When 5-year-old Brian Ray’s cough left him gasping for air and vomiting at night, his mother knew what the problem was: Whooping cough. Caroline Ray knew because she had whooping cough at age 12.
"My mom didn’t know what I was going through. With him, I knew," said Ray, 28, of Gilbert. "It’s scary. You’re trying to catch your breath and you can’t."
Since he was diagnosed with pertussis — also known as whooping cough — and started taking antibiotics two weeks ago, Brian’s cough has nearly disappeared.
The battle against Arizona’s whooping cough outbreak, however, has just begun.
State and county health officials have asked health care providers to ramp up vaccination efforts among infants and adolescents, and many doctors are preparing to comply.
"There’s an outbreak, so you (consider getting) the vaccine in them as soon as you can," said Dr. Gary Auxier, a pediatrician.
Auxier said his practice, Gilbert Pediatrics, will probably follow state and county recommendations that infants get their first pertussis vaccination, which is typically combined with diphtheria and tetanus vaccine, at 6 weeks of age, followed by shots at 10 and 14 weeks.
Currently, pertussis vaccinations are given at 2, 4 and 6 months of age.
Recommendations for the last two shots before children start school remain the same at 15 to 18 months and 4 to 6 years old.
By accelerating vaccination schedules, public health authorities said they are trying to protect children younger than 1 year, who are more likely to be hospitalized and die from the disease.
A 27-day-old infant from Maricopa County died from whooping cough earlier this year.
"We realize there will be a temporary burden on health care providers, but they’re our biggest asset in this," said David Engelthaler, state epidemiologist. "We have to focus our attention on adults and adolescents. They’re the ones that keep (pertussis) going and infants take the brunt of it."
The outbreak was declared last month, when health officials reported a leap from fewer than 300 pertussis cases statewide last year to about 400 cases so far this year. In Maricopa County, whooping cough cases have climbed to 194 so far this year from 82 at this time last year. Cases among children ages 9 to 19 have increased the most, at about four times their numbers last year.
Adolescents who were immunized as children become susceptible to whooping cough because the vaccine’s effectiveness begins to wane after several years, said Doug Campos-Outcalt, the county’s interim health officer.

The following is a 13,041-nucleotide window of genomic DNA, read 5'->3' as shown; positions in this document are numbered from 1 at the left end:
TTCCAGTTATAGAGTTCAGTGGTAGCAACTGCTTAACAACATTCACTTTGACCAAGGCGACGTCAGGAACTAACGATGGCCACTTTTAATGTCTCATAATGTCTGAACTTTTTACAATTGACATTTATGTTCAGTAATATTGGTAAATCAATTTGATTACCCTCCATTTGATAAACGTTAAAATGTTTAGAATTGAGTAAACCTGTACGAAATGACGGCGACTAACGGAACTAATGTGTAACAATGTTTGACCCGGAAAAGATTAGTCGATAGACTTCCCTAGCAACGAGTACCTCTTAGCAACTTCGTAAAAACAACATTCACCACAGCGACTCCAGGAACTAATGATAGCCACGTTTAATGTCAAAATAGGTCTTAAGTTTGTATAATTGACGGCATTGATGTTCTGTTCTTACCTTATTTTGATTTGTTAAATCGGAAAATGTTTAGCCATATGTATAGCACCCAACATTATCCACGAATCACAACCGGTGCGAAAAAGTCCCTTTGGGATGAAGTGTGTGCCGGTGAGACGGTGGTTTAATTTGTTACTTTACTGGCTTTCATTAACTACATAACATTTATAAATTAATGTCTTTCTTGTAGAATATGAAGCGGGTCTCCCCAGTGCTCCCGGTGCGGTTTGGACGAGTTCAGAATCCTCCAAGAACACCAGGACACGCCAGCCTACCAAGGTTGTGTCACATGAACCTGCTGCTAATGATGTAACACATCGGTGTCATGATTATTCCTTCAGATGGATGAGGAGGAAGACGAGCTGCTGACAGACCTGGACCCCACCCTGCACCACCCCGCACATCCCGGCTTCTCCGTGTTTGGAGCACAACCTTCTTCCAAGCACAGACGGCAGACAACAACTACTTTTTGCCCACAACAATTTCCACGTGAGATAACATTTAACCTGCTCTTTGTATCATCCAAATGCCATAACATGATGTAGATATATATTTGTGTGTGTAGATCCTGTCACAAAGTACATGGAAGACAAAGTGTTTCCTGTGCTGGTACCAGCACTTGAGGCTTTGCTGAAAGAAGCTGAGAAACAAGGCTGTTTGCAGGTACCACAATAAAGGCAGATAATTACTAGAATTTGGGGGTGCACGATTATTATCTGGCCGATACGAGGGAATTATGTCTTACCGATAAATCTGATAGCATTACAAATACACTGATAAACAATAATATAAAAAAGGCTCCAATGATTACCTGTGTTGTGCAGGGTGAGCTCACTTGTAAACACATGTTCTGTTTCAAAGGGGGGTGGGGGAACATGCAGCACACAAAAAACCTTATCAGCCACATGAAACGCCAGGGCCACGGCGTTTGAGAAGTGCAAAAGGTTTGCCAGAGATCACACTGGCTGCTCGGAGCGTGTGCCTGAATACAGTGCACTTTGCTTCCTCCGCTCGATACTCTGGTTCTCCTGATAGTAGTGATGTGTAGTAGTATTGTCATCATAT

Because the condition seems like nothing more than a persistent cough, many children and adults get whooping cough but are never diagnosed, he said.
Either they don’t go to the doctor, or their physician does not test for pertussis.
As a result, the number of pertussis cases in Arizona is vastly under-reported, Engelthaler said. "We know we’re only seeing the tip of the iceberg."
The U.S. Food and Drug Administration has recently approved the use of a pertussis booster in adolescents, which will be available to health care providers this month. The state health department, which has ordered the vaccine and will make it available to county health departments, recommends that doctors vaccinate adolescents who have contact with infants inside the home, and who have not had a tetanus shot in the last five years. The new pertussis booster is given with vaccines for diphtheria and tetanus.
Dr. Mary Rimsza, a pediatrician practicing in Phoenix, said she plans to begin vaccinating adolescents for pertussis once the vaccine is available.
"It will help them, prevent them from getting (pertussis), but the most critical benefit is if we immunize this population, they’re not going to spread it to infants," she said.
Babies cough so hard from pertussis they can die from ruptured blood vessels in the brain, suffocation from mucus they can’t cough up or pneumonia, Auxier said.
"They cough their brain out, literally," he said. "It’s a horrible death."
Ray said she wishes her son had been vaccinated from pertussis, but she’s glad she knew the signs of whooping cough.
"If these babies are dying from it, I think children should be vaccinated," she said.
Pertussis, or whooping cough
The facts: Some signs and symptoms of whooping cough:
• A bacterial respiratory illness that got its name from the whooping sound made from gasps of air between coughs
• Transmission: Typically by breathing in airborne droplets from an infected person’s cough
• When to see the doctor: When a cough lasts more than two weeks
• Common treatment: Antibiotics for patients and their household contacts
Source: Arizona Department of Health Services